Spring Science Fiction Week Story 4: The Crystal Shield (excerpt)

•25/03/2010 • Leave a Comment

Rather than give you another one of my previously published works today, I thought I’d share an excerpt from my novel, The Crystal Shield, so here it is in PDF format:



Spring Science Fiction Week Story 3: Levitation

•24/03/2010 • Leave a Comment

This piece was slated to be published in Sutra of the Poison Buddha vol. 2, before the publisher’s computer was hacked and the manuscript was lost. By the time he’d managed to recover everything the backlog of documents forced him to make cuts; sadly, “Levitation” was left out. I helped reconstruct that issue with a little transcription work, otherwise.


In the last seven minutes before his suicide, James watched the neighbour’s children levitate in their back yard. He tried to remember which was Jason, and which was Simon, and which one the police brought home two nights ago. It probably didn’t matter anyway; Kids didn’t have identities these days, they hade meme ‘plexes.

Today they were Buddhas. He couldn’t tell if it was magic, or some kind of new technology; he couldn’t even be sure if there was a difference any more. Yesterday the man on television had said that the ultimate technology was a thought pattern; he ran a business reprogramming people’s minds over the telephone.

Continue reading ‘Spring Science Fiction Week Story 3: Levitation’

Spring Science Fiction Week Story 2: Pupate

•23/03/2010 • Leave a Comment

Pupate was a miserable labour of love. Once I wrote the original everyone said they weren’t sure about the ending so I wrote an alternative, that they also didn’t like, and so I wrote another. In the end there were four versions, each with mixed reviews. I had no idea what to do with it and what version I ought to be selling. In the end a friend who hadn’t chipped in until that point told me something very helpful:

“I don’t care which ending works the best. The important part is which one is part of your vision.”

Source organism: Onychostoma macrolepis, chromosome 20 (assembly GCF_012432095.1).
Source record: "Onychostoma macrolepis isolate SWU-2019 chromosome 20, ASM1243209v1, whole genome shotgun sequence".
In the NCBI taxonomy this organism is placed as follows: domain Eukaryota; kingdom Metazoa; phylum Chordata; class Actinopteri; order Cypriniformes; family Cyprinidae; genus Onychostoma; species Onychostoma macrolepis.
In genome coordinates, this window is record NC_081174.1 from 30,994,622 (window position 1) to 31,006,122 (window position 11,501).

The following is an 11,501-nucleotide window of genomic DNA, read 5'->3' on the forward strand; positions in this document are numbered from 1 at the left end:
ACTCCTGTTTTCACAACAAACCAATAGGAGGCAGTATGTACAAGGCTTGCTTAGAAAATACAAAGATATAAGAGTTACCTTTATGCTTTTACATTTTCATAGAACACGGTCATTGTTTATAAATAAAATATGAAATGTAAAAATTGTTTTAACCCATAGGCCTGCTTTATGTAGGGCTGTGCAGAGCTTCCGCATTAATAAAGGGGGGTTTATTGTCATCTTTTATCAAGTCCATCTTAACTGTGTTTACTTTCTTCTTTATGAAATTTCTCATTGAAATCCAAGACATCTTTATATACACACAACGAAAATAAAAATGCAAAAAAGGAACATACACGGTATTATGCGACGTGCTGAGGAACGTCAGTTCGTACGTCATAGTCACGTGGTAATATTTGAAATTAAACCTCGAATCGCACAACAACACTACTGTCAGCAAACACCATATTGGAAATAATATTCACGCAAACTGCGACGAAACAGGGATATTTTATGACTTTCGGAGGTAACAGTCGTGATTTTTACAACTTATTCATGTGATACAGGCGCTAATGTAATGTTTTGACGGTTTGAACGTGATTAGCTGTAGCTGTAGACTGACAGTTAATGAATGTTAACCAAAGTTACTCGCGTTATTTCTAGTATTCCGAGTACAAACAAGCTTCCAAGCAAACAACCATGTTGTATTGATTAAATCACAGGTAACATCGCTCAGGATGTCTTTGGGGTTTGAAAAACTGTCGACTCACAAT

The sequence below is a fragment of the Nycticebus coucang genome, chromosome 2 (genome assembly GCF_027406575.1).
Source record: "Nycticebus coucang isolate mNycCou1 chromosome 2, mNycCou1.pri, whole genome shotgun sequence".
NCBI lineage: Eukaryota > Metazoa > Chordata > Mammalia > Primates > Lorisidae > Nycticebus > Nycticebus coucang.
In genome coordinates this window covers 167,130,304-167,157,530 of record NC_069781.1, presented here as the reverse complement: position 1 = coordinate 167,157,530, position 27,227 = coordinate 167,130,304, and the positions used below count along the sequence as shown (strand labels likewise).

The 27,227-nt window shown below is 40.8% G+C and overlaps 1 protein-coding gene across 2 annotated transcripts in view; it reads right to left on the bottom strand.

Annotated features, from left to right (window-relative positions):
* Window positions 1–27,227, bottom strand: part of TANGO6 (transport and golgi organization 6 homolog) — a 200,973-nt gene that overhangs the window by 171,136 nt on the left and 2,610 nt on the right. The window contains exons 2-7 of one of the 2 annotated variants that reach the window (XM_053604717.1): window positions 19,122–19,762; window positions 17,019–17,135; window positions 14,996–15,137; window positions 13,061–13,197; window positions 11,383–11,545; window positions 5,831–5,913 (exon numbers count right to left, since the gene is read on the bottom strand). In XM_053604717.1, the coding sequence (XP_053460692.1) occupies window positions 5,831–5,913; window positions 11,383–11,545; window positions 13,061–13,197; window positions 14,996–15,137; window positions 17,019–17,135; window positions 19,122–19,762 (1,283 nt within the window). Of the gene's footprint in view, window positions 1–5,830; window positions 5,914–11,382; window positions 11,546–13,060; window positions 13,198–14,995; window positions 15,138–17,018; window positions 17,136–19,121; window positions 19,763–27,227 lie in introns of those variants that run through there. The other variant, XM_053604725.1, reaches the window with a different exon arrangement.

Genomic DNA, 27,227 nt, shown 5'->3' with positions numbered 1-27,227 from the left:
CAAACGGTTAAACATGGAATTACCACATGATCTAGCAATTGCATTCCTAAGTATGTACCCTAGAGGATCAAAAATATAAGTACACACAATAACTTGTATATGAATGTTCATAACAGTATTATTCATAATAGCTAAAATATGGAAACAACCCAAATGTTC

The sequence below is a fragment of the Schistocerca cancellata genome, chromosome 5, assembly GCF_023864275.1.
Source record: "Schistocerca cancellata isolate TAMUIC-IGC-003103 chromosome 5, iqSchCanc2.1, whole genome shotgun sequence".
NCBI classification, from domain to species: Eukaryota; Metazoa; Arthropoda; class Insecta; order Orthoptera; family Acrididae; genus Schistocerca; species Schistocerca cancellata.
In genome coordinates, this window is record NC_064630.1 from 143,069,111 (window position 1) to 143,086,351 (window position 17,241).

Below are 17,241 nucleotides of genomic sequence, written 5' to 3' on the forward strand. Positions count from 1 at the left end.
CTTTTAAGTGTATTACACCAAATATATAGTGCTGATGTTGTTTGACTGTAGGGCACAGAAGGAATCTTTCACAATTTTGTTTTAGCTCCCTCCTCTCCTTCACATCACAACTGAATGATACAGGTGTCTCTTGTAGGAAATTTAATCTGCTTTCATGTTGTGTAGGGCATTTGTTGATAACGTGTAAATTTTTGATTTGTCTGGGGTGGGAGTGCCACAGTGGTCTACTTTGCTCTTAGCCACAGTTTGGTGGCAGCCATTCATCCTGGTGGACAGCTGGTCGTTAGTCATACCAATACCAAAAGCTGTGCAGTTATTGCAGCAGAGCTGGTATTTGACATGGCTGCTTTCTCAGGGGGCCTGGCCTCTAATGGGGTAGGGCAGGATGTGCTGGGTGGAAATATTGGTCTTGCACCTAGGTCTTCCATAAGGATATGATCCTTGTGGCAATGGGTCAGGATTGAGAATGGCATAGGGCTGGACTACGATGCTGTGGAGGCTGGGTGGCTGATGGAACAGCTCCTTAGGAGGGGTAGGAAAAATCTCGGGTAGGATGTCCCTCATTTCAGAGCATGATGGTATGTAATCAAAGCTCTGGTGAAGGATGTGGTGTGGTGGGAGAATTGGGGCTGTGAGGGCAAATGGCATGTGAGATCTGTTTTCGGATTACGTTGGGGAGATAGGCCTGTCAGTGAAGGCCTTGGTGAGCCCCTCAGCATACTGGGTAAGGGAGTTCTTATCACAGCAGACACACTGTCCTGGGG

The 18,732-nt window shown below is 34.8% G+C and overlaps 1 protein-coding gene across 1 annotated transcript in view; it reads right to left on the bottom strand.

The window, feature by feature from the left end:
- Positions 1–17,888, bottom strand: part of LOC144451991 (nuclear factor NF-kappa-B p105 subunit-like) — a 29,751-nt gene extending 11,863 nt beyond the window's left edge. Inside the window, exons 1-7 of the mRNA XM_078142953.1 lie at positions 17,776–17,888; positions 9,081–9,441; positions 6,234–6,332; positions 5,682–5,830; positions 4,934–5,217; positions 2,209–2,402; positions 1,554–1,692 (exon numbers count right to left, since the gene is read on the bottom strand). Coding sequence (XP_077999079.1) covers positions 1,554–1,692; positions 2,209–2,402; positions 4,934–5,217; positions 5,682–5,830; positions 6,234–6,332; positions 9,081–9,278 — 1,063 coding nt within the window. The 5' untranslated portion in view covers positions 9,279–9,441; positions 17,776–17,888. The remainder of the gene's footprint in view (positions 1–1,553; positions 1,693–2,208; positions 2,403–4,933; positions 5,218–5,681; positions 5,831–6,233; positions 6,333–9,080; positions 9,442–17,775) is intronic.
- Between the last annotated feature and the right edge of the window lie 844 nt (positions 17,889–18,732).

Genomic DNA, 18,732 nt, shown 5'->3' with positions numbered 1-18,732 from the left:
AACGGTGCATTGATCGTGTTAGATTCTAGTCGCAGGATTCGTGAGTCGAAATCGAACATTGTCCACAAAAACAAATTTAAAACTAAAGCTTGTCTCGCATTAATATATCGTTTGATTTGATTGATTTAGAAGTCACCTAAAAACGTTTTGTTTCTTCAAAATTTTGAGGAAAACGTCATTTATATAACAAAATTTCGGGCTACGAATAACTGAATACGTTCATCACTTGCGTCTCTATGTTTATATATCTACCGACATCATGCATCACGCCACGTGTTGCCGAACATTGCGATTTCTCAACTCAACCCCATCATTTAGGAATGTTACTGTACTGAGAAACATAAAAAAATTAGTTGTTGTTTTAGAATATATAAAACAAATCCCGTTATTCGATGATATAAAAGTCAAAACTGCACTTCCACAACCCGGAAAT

I went back and recovered the original ending and sent it out only twice before it got snapped up by Neometropolis.

At the time Neometropolis was the last bastion of cyberpunk: it had a massive following of true CP devotees, but there were endless problems maintaining it. By 2007 it had turned solely into a CP forum, and then just faded away entirely. I miss it. Pupate was published in its sixth volume in June 2005.


They sent her to the institute pretty much straight from the hospital. The report I got listed the contents of her stomach when they brought her in… a lightbulb, old-fashioned fuses for electrical systems in houses, the motherboard of a computer that she actually cut up into little bits with a fork and knife, pages from copies of The History of The Communist Party of the U.S.S.R. (Page 12 from every annual reprinting in the 1970’s.), some telephone wire, and a few dozen metres of audio tape… minus the plastic casing. When she was younger she had pretty much ground her teeth down into nothing and they were all capped with that extra strong chemical enamel. She could bite through nearly anything. The officer who arrested her said she had actually gnawed her way out of a pair of handcuffs.

She wouldn’t speak to anyone, although she certainly reacted to them, mostly by glaring and the occasional attempt to bite, she managed to do serious damage to a nurse that tried to force feed her. In the file her name was Jasmine Winters; no one in their right state of mind would believe it was the same girl as the one in the photos in her files. The Jasmine Winters in the files was a clean, healthy looking teenage girl, a blonde, leggy, homecoming queen type… about a heroin habit away from becoming a low-rent porn star. The girl in the cell had chopped off most of her hair with razor blades and painted the rest black with a can of spray paint and tangled some more of the same telephone wire in. The girl in the cell was dirty and skinny and caked with grime when the got her in. There were jagged scars spelling out Heavy Metal just below her throat.

I’m not personally supposed to read the patient files. None of my business, but after mopping up bloody vomit full of glass slivers off of a cell floor, I get curious. The first night I was in there she just sat in the corner of her room watching me over her knees. I attempted conversation as best I could while pushing around the mop.